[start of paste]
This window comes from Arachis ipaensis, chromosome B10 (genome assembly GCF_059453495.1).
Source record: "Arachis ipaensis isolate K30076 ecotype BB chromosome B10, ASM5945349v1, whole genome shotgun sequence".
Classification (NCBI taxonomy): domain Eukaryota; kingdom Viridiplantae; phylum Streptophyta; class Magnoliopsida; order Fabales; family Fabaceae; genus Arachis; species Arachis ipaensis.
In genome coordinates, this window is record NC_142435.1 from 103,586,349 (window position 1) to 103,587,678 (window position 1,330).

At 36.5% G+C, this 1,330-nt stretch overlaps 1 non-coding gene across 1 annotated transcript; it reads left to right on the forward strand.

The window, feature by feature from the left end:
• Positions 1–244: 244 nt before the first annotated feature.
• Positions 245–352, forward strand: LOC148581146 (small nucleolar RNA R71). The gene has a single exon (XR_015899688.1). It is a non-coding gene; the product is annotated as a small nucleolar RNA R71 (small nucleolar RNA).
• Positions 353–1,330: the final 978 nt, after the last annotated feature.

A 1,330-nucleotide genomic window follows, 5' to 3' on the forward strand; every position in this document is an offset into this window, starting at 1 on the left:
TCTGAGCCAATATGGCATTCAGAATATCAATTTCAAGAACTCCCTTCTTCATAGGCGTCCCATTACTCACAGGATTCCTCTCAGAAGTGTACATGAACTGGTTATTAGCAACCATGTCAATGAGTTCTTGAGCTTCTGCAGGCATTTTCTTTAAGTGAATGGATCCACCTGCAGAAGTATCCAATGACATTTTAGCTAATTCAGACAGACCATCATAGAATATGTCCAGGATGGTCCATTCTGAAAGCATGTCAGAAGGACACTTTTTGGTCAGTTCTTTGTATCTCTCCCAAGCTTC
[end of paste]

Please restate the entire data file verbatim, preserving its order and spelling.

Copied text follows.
This window comes from Arachis ipaensis, chromosome B10 (genome assembly GCF_059453495.1).
Source record: "Arachis ipaensis isolate K30076 ecotype BB chromosome B10, ASM5945349v1, whole genome shotgun sequence".
Classification (NCBI taxonomy): domain Eukaryota; kingdom Viridiplantae; phylum Streptophyta; class Magnoliopsida; order Fabales; family Fabaceae; genus Arachis; species Arachis ipaensis.
In genome coordinates, this window is record NC_142435.1 from 103,586,349 (window position 1) to 103,587,678 (window position 1,330).

At 36.5% G+C, this 1,330-nt stretch overlaps 1 non-coding gene across 1 annotated transcript; it reads left to right on the forward strand.

The window, feature by feature from the left end:
• Positions 1–244: 244 nt before the first annotated feature.
• Positions 245–352, forward strand: LOC148581146 (small nucleolar RNA R71). The gene has a single exon (XR_015899688.1). It is a non-coding gene; the product is annotated as a small nucleolar RNA R71 (small nucleolar RNA).
• Positions 353–1,330: the final 978 nt, after the last annotated feature.

A 1,330-nucleotide genomic window follows, 5' to 3' on the forward strand; every position in this document is an offset into this window, starting at 1 on the left:
TCTGAGCCAATATGGCATTCAGAATATCAATTTCAAGAACTCCCTTCTTCATAGGCGTCCCATTACTCACAGGATTCCTCTCAGAAGTGTACATGAACTGGTTATTAGCAACCATGTCAATGAGTTCTTGAGCTTCTGCAGGCATTTTCTTTAAGTGAATGGATCCACCTGCAGAAGTATCCAATGACATTTTAGCTAATTCAGACAGACCATCATAGAATATGTCCAGGATGGTCCATTCTGAAAGCATGTCAGAAGGACACTTTTTGGTCAGTTCTTTGTATCTCTCCCAAGCTTC